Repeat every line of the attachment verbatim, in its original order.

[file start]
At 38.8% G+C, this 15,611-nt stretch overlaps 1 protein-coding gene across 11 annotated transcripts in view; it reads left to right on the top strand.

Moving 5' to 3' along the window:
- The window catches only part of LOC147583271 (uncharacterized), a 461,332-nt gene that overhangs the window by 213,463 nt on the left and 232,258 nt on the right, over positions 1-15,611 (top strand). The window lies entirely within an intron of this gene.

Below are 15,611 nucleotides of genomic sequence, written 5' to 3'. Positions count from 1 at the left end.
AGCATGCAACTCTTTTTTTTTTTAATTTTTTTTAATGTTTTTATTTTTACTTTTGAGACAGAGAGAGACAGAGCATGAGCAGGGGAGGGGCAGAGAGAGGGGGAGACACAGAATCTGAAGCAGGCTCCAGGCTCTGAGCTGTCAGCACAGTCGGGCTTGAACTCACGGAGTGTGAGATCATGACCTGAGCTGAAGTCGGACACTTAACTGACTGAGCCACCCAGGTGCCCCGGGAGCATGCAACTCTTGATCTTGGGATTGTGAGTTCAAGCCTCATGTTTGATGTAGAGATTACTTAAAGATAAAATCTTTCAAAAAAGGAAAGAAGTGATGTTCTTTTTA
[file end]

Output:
At 38.8% G+C, this 15,611-nt stretch overlaps 1 protein-coding gene across 11 annotated transcripts in view; it reads left to right on the top strand.

Moving 5' to 3' along the window:
- The window catches only part of LOC147583271 (uncharacterized), a 461,332-nt gene that overhangs the window by 213,463 nt on the left and 232,258 nt on the right, over positions 1-15,611 (top strand). The window lies entirely within an intron of this gene.

Below are 15,611 nucleotides of genomic sequence, written 5' to 3'. Positions count from 1 at the left end.
AGCATGCAACTCTTTTTTTTTTTAATTTTTTTTAATGTTTTTATTTTTACTTTTGAGACAGAGAGAGACAGAGCATGAGCAGGGGAGGGGCAGAGAGAGGGGGAGACACAGAATCTGAAGCAGGCTCCAGGCTCTGAGCTGTCAGCACAGTCGGGCTTGAACTCACGGAGTGTGAGATCATGACCTGAGCTGAAGTCGGACACTTAACTGACTGAGCCACCCAGGTGCCCCGGGAGCATGCAACTCTTGATCTTGGGATTGTGAGTTCAAGCCTCATGTTTGATGTAGAGATTACTTAAAGATAAAATCTTTCAAAAAAGGAAAGAAGTGATGTTCTTTTTA